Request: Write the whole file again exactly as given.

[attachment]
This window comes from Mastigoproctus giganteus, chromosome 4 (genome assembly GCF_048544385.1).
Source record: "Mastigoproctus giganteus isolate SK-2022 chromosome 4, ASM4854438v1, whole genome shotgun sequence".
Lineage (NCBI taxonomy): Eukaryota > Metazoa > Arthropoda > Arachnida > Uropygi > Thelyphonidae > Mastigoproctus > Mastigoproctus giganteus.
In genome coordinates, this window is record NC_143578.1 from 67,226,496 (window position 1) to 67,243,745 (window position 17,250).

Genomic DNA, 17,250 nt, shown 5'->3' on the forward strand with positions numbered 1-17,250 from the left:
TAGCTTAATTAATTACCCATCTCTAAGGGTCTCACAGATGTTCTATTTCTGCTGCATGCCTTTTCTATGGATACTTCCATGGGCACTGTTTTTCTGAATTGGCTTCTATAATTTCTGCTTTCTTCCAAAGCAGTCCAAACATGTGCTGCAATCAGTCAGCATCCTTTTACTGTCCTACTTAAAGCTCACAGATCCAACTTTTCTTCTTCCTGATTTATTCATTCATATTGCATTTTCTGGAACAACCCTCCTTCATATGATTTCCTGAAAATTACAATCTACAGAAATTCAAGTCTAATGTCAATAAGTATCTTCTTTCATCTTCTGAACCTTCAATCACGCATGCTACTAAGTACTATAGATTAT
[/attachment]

This window comes from Mastigoproctus giganteus, chromosome 4 (genome assembly GCF_048544385.1).
Source record: "Mastigoproctus giganteus isolate SK-2022 chromosome 4, ASM4854438v1, whole genome shotgun sequence".
Lineage (NCBI taxonomy): Eukaryota > Metazoa > Arthropoda > Arachnida > Uropygi > Thelyphonidae > Mastigoproctus > Mastigoproctus giganteus.
In genome coordinates, this window is record NC_143578.1 from 67,226,496 (window position 1) to 67,243,745 (window position 17,250).

Genomic DNA, 17,250 nt, shown 5'->3' on the forward strand with positions numbered 1-17,250 from the left:
TAGCTTAATTAATTACCCATCTCTAAGGGTCTCACAGATGTTCTATTTCTGCTGCATGCCTTTTCTATGGATACTTCCATGGGCACTGTTTTTCTGAATTGGCTTCTATAATTTCTGCTTTCTTCCAAAGCAGTCCAAACATGTGCTGCAATCAGTCAGCATCCTTTTACTGTCCTACTTAAAGCTCACAGATCCAACTTTTCTTCTTCCTGATTTATTCATTCATATTGCATTTTCTGGAACAACCCTCCTTCATATGATTTCCTGAAAATTACAATCTACAGAAATTCAAGTCTAATGTCAATAAGTATCTTCTTTCATCTTCTGAACCTTCAATCACGCATGCTACTAAGTACTATAGATTAT